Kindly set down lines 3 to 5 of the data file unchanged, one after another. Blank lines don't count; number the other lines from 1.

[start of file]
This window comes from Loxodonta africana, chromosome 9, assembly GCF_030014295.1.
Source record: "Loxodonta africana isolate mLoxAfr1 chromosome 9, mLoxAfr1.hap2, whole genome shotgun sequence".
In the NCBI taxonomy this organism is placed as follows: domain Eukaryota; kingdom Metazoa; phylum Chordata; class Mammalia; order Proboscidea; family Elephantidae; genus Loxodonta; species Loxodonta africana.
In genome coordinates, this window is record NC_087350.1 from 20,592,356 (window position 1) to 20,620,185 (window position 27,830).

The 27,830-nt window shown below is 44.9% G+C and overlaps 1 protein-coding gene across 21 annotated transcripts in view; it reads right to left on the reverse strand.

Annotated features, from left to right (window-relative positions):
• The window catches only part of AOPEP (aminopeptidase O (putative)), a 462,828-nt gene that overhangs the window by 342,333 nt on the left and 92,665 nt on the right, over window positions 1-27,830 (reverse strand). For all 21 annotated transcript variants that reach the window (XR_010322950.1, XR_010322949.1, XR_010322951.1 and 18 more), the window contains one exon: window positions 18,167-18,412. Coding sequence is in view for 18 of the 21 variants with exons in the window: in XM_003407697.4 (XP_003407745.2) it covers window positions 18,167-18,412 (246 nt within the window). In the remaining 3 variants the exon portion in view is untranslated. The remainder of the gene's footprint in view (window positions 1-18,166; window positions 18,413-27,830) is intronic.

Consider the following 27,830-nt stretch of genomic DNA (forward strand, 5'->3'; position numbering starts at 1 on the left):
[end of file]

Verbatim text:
In the NCBI taxonomy this organism is placed as follows: domain Eukaryota; kingdom Metazoa; phylum Chordata; class Mammalia; order Proboscidea; family Elephantidae; genus Loxodonta; species Loxodonta africana.
In genome coordinates, this window is record NC_087350.1 from 20,592,356 (window position 1) to 20,620,185 (window position 27,830).

The 27,830-nt window shown below is 44.9% G+C and overlaps 1 protein-coding gene across 21 annotated transcripts in view; it reads right to left on the reverse strand.